NFC East: John Abraham

IRVING, Texas -- So far in their chase for veteran pass rushers, we know what the Dallas Cowboys wouldn't do.

Allen
They were not going to re-do DeMarcus Ware’s contract to the point where he would actually make more money in 2014 than he was scheduled to, which is what the Denver Broncos did in signing the Cowboys’ all-time sack leader to a three-year, $30 million deal. Ware will make $13 million this season and is guaranteed $20 million.

They were not going to give Julius Peppers a contract worth a maximum of $30 million over three years and guaranteed him $7.5 million, which is what the Green Bay Packers have reportedly done. Peppers was looking at the Cowboys in part so he could be reunited with Rod Marinelli, but the Packers came in with a solid offer.

So now the Cowboys will look at Allen, who has 128.5 sacks in his career.

Two questions: How far will they go in trying to sign him? How far should they go in trying to sign him?

In Ware and Peppers, the Cowboys had players they knew. Ware was a Cowboy for nine years. Peppers played for Marinelli with the Chicago Bears. The Cowboys only know Allen from afar.

Desperation can do funny things to teams. Are the Cowboys desperate for a pass rusher now? Would they pay him the Peppers’ deal or something close to it?

The model I had been working off on what the Cowboys would do with a veteran pass rusher was based off what Osi Umenyiora, Dwight Freeney and John Abraham got from the Atlanta Falcons, San Diego Chargers and Arizona Cardinals.

Freeney got a two-year deal worth $8.75 million. Umenyiora got two years and $8.5 million. Abraham got two years at a max value of $6 million. Abraham had 11.5 sacks last year. Umenyiora had 7.5. Freeney had a half sack but played in only four games.

If the Cowboys can get Allen, who turns 32 in April, at their price, that would be a good move. He has had at least 11 sacks in seven straight seasons, but he was fairly pedestrian against the Cowboys last season.

If the Cowboys are forced to sign Allen at a big price, then they should have kept Ware or made a larger play for Peppers. It is always better to sign a player you know than a player you don’t.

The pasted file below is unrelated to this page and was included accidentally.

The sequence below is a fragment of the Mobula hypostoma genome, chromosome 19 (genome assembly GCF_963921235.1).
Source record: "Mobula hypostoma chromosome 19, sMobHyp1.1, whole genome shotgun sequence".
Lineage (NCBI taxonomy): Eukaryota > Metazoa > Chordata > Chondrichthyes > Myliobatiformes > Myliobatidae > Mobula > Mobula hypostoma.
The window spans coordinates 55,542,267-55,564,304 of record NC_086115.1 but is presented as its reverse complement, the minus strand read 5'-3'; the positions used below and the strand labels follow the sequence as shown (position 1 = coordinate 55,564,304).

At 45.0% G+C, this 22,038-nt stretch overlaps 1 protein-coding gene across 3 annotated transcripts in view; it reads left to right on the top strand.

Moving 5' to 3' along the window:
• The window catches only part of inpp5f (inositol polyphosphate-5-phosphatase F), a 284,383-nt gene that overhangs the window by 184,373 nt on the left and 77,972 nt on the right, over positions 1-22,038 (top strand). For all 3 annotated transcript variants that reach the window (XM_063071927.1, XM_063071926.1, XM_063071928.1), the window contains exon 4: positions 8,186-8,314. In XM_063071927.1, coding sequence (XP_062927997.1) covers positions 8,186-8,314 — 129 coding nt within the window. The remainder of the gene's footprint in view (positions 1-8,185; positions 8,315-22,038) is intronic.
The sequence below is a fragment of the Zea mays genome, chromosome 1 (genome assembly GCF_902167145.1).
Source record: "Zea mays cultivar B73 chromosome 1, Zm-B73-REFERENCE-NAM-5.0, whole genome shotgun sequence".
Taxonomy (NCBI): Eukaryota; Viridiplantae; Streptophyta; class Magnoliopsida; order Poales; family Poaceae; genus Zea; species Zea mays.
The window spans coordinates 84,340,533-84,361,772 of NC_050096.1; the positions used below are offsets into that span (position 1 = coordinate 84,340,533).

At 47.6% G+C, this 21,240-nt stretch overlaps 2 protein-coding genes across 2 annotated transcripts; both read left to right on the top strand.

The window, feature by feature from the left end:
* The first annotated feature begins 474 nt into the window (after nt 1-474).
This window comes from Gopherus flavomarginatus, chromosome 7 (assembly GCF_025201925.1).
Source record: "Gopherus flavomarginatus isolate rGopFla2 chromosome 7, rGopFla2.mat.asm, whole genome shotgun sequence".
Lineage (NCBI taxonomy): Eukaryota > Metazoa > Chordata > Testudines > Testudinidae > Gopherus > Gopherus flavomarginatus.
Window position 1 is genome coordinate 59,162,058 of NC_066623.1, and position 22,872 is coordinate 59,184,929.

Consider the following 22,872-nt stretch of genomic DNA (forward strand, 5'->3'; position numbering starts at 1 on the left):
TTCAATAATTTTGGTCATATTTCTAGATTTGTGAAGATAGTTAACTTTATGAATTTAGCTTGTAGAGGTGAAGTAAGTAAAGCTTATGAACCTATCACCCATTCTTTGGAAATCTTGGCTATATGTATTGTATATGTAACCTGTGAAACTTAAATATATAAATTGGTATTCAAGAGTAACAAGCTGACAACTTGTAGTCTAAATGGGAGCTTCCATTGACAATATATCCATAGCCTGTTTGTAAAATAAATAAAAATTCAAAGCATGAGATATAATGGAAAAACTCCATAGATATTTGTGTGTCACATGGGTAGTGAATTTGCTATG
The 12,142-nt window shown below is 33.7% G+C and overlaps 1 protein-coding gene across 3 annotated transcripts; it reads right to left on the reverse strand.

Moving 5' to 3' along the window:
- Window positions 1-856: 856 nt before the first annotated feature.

The Cowboys did not let Ware go and not make a harder for Peppers because of a lack of cap space. They can sign anybody they want and make it work against the cap. They let Ware go and did not make a play for Peppers because they weren’t willing to exceed the price they set.

Can they maintain their discipline?

Suggs' deal shouldn't lessen Orakpo's

February, 17, 2014
Feb 17
3:45
PM ET
This was not supposed to be Brian Orakpo Day on the blog, but that’s what it turned into. Not only is there discussion about whether or not he should receive the franchise tag, but now you have to wonder about the impact of Terrell Suggs’ deal on Orakpo’s next contract.

Orakpo
Suggs has the impressive career numbers and was the AFC Defensive Player of the Year in 2011. Orakpo has not come close to that sort of honor (it took Suggs nine years to reach that point). Suggs has played on defenses that are much better than any Orakpo has been on, which perhaps has given him more chances to rush the passer.

But there’s a difference between the two and it’s why Orakpo likely won’t have to settle for a similar deal.

Suggs will turn 32 during the season and exiting his prime; Orakpo will be 28 next season, still in his prime (though it’s always better to catch players at the beginning of their prime, not midway through it).

That’s why the Ravens could reduce his salary Monday, taking him from a contract that would have resulted in a $12.4 million cap hit to $7.4 million. But he was able to receive an extension plus $16 million in guaranteed cash; that’s not bad. So, in essence, he’s getting $8 million per year the next two seasons. It's better than the deals received by 30-something pass-rushers Dwight Freeney and John Abraham a year ago, giving Suggs a good reason to take this deal. I'm guessing Orakpo will probably get a deal that averages around $10 million a year, just because he has a couple more years left in his prime.

And here’s what ESPN.com’s Ravens reporter Jamison Hensley, who has covered the team a long time, wrote about the deal: “There is some risk involved in extending Suggs. His game has been in decline the past two seasons. He missed half of the 2012 season after tearing his Achilles tendon and he picked up weight in the second half of the 2013 season, which led to one sack in his final eight games and a reduced number of snaps. But, considering what the Ravens have to address in the draft and free agency, they didn't have the luxury to spend money in free agency or use a draft pick on a pass-rusher this offseason.”

The linebacker it probably impacts more is Dallas’ DeMarcus Ware, who is at a similar age and, like Suggs, was under contract.